Cymru am Byth


Chapter 1


I was brought up in Newport, Mon., South Wales, during the forties, fifties and sixties, and lived at 16, Lliswerry Road, Newport until just before my eighteenth birthday. The house was named "Plas-Y-Bryn" which means "house on the hill", and this was a source of amusement to my granddad, who came from Llanberis in Caernarvonshire. He spoke Welsh as his first language, only learning English after joining the army in the first World War. The house is nowhere near a hill, unless you count the hill upon which Somerton and Alway stand, and that's at least half a mile away. There was, at the time I lived there, a bus stop right outside the front door, so it was always easy to stay in the dry whilst waiting for a bus. This bus route fed Alway Estate until 1960 when the level crossing was closed, and the old "cutting" was opened up as Aberthaw Road, which then became the server route for Alway, and later the Ringland Estate.

We saw many developments during the late fifties when the Aberthaw Estate, and Ringland Estate were built. Prior to that, the area was known as "The Seven Stiles", an area of farmland that stretched from the railway crossings near Moorland Avenue to the Bishpool and Treberth prefabs near Chepstow Road. We used to watch the trains thundering along the GWR line en route from London to as far away as Fishguard in Pembrokeshire. Trainspotters we definitely were back then, until the first of the diesels started and the magic of the steam age was lost. The Llanwern steelworks was constructed in the late fifties, and we suffered the constant noise emanating from the nose to tail stream of "shalers" (shale lorries) carting their enormous loads of waste from the coalmines in the valleys, to fill the land to the east of Moorland Avenue, which as it's name suggests, was a moor. It took over two years to stabilise that area, with millions of tons of slag and goodness knows what else being dumped in the area. We heard numerous stories of lorries slipping into the bogs with their drivers still at the wheel, never to be seen again.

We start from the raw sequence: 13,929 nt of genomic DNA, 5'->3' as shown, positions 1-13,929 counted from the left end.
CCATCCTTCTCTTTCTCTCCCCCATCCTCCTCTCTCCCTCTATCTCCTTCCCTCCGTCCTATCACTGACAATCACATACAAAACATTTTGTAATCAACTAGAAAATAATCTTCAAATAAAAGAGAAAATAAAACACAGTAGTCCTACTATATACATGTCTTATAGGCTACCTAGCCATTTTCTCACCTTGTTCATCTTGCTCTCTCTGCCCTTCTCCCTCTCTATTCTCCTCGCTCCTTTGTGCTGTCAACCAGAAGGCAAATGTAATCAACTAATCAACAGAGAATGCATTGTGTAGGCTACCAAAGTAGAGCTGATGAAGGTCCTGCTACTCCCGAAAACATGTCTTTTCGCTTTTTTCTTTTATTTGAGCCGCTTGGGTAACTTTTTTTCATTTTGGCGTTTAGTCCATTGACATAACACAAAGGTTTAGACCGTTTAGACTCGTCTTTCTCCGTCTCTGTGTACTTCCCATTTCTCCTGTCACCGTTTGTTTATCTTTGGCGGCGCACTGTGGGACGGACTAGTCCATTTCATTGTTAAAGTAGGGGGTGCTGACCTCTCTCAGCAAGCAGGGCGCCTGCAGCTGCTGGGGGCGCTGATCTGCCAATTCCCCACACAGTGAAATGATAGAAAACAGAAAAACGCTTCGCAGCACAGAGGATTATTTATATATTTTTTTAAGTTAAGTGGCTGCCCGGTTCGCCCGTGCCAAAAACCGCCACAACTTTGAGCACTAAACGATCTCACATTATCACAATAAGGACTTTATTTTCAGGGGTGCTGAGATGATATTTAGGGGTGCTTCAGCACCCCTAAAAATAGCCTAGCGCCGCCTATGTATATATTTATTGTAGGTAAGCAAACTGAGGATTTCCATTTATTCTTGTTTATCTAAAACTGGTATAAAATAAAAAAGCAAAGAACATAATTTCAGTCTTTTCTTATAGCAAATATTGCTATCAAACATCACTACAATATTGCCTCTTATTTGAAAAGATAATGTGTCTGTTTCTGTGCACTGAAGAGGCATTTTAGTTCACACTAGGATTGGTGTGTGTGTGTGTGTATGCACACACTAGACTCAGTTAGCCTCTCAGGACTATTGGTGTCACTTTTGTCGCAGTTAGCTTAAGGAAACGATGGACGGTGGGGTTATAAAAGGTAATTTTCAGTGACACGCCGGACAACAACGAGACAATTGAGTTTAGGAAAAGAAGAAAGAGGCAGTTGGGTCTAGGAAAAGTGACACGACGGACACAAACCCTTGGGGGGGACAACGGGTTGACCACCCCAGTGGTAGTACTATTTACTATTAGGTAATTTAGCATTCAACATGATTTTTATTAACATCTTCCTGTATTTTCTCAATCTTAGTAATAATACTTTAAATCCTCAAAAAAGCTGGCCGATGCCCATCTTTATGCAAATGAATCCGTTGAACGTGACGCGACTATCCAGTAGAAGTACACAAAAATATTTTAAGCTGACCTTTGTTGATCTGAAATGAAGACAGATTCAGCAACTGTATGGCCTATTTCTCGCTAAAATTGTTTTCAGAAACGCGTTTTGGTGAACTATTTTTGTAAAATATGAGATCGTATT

Then it was, the great day arrived when they finally constructed a new road from the old Spytty Lane area off Nash Road to the entrance of the "Spencer Works". At last, we were spared any more sleepless nights and having to take your life in your hands when crossing the road. The Lysaghts (Orb Works) on Corporation Road, and Stewarts and Lloyds were now linked to the new and, at the time, biggest steelworks in Europe. Llanwern boasted a two mile long rolling mill, open hearth and Bessemer converters and the prosperity of South East Wales was about to begin (so we were told anyway). Every lesson we had to endure at school was geared to our being "steelworks fodder". Maths consisted of such things as "If you fill the Bessemer converter with two cranes and keep pouring out the molten steel at the same time, how quickly will it fill". OK, so that's a bit of an exaggeration, but all the lessons were similar. History, - who invented the Bessemer converter, etc? Geography, - where does iron ore come from? I've forgotten how the R.I. lessons were tailored to fit the steel making industry - but believe me - THEY WERE!